This project is currently developing Malta’s first pico-satellite. The miniature 5x5x5 cm, 250 gram device, referred to as a 1p PocketQube satellite, will eventually be launched into a sun-synchronous low earth orbit (LEO) and will be used to validate equipment that will study the electrical properties of an ionised region of the Earth’s upper atmosphere (known as the ionosphere).
Reducing the size and weight of satellites is a relatively recent trend that capitalises on the advances in portable consumer electronics. The aim is to minimise the cost of launching objects into space.
The collaboration has brought together two Maltese post graduate engineering students – Darren Cachia in Malta and Jonathan Camilleri, a Ph.D. student at the University of Birmingham – who have joined efforts and are developing the satellite platform and the scientific payload respectively.
The challenge is to design a reliable space-grade device using low-cost commercial off-the-shelf components, such as the ones found in modern smart phones. Special software and hardware techniques are being developed to overlap the strengths and weaknesses of individual components, and improve the reliability of computation in the harsh radiation-filled environment of space. This relatively recent development brings space technology within reach of University students and opens the door for civilian space research.
This first launch will pave the way for a constellation of eight such satellites that will spread over a larger geographical area and hence gain better coverage of the ionosphere. The mission is expected to last about 18 months and will relay information back to Earth that will be accessible to anyone owning a ham radio set. Information will be made available in due course to allow schools and interested individuals to participate using inexpensive equipment.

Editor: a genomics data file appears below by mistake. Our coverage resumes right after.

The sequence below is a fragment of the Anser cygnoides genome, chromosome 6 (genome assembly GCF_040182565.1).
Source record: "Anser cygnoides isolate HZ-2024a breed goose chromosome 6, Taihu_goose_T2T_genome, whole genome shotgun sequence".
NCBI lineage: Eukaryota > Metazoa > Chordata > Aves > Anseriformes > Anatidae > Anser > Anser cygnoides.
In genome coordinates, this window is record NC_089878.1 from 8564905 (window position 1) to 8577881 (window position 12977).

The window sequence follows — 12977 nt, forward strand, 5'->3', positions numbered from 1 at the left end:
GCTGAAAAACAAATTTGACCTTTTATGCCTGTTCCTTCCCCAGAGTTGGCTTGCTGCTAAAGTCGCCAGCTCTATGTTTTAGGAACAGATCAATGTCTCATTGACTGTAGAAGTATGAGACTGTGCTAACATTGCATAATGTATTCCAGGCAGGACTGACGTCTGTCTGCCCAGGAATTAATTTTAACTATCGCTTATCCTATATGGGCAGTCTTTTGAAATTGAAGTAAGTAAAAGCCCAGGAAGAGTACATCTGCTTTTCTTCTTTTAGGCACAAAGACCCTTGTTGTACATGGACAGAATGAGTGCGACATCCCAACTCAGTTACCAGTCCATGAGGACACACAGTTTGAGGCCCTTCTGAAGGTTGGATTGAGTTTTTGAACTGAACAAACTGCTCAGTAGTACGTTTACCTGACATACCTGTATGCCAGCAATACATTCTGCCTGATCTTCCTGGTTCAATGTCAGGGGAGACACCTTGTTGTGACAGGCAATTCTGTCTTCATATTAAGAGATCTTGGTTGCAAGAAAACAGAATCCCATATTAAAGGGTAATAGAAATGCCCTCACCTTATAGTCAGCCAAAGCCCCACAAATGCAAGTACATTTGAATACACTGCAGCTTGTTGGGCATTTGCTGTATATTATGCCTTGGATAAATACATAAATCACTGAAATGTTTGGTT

The multi-year pico-satellite research programme led by Dr Ing. Marc Anthony Azzopardi and Dr Ing. Andrew Sammut is the flagship of the Astrionics Research Group, which will leverage a €1 Million European ERDF investment in advanced electronic prototyping equipment to develop, manufacture and test the satellite platform. The payload development is led by Prof. Matthew Angling who runs the Space Environment and Radio Engineering (SERENE) group at the University of Birmingham. The launch is likely to be provided by Gauss Team Srl. in Italy, who launch from the Baikonur cosmodrome in Kazakhstan.
This research work is being partly funded by the ENDEAVOUR Scholarship Scheme, which is part financed by the European Union - European Structural and Investment Funds Operational Programme II – Cohesion Policy 2014 – 2020.